The Strib should know all of these things, even if they didn't deign to cover the Feith memo, apparently of the opinion that Minneapolis readers aren't terribly interested in having all of the facts in front of them. In 1998, however, the Strib certainly felt differently, as James Lileks pointed out last September:
Let’s go back to the editorial page the day after the 1998 bombing. Lead edit. Title: “BOMBING SADDAM. Reason is clear; let attack be sustained.” The writer lays out the case: Saddam has not complied with his obligations; he threw away the last chance that President Clinton gave him in November; Tony Blair agrees. Said the editorial: “Neither will the attack be credible if it is limited to a few cruise missiles lobbed at Iraq. This must be the sustained, punishing effort that Clinton has promised.”
The end result of which was five more years of Saddam’s rule. Interesting choice of words, that: “Punishing.” Saddam must be punished, then left in power. He must be hit with a credible attack, then left in power. The punishing, credible attack that leaves him in power must be sustained. And so forth.
I’ve read enough editorials from various papers from this period to reinforce something I’ve long suspected: the reason many editorialists hate this war is because they don’t feel it’s theirs.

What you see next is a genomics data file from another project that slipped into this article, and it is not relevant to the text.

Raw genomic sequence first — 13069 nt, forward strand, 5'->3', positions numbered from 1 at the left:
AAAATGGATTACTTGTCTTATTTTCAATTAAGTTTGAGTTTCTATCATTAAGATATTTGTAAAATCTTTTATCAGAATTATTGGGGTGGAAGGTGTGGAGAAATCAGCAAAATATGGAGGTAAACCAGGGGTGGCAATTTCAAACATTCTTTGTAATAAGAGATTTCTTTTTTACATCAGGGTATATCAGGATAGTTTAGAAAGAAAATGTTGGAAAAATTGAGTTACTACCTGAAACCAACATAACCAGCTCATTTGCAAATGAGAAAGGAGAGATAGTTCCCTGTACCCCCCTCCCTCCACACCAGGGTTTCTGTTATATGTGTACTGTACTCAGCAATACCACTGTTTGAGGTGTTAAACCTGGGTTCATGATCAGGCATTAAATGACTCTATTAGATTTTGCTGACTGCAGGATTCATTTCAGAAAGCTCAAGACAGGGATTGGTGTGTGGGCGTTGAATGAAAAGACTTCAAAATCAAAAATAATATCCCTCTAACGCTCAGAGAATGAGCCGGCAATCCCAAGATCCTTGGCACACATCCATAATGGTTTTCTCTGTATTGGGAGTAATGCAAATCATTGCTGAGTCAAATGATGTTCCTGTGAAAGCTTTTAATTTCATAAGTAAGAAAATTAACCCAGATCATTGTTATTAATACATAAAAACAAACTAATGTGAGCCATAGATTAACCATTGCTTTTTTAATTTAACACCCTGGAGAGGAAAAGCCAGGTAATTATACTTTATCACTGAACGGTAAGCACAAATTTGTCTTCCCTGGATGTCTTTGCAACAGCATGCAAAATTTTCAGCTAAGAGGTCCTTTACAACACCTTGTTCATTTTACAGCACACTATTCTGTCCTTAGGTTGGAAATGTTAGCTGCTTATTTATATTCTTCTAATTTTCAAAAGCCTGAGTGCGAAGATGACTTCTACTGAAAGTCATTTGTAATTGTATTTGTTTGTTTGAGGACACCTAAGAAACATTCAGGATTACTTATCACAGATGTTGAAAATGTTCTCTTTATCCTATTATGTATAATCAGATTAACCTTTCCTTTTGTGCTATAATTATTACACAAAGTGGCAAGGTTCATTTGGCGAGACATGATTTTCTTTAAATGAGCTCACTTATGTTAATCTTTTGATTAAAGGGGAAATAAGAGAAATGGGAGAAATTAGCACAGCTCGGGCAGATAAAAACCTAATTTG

In 1998, Saddam was enough of a danger to the US to bomb him, but what changed in the intervening five years? Nothing except more defiance, and the fact that Saddam got richer off of his oil-for-food program and used the money to rearm his forces. But to this newspaper, in 1998 Saddam was a danger; in 2003, suddenly he's a pussycat. The Strib has been remarkably consistent in only one aspect: its opposition to George W. Bush in everything he does, even when it agrees with its previously stated editorial positions. The Strib will even try to recast reality to fit its irrational dislike of the current administration and attempt to undermine American war efforts.
UPDATE: Big Trunk at Power Line posts a quick thought on The Triumph of the Real Over the Unreal, and the excerpt from Henninger's column in today's Opinionjournal.com article aptly describes the intellectual bankruptcy of the Strib's editorial board. The play's the thing; the script is written; let no facts or events deter them from their goal.Sphere It View blog reactions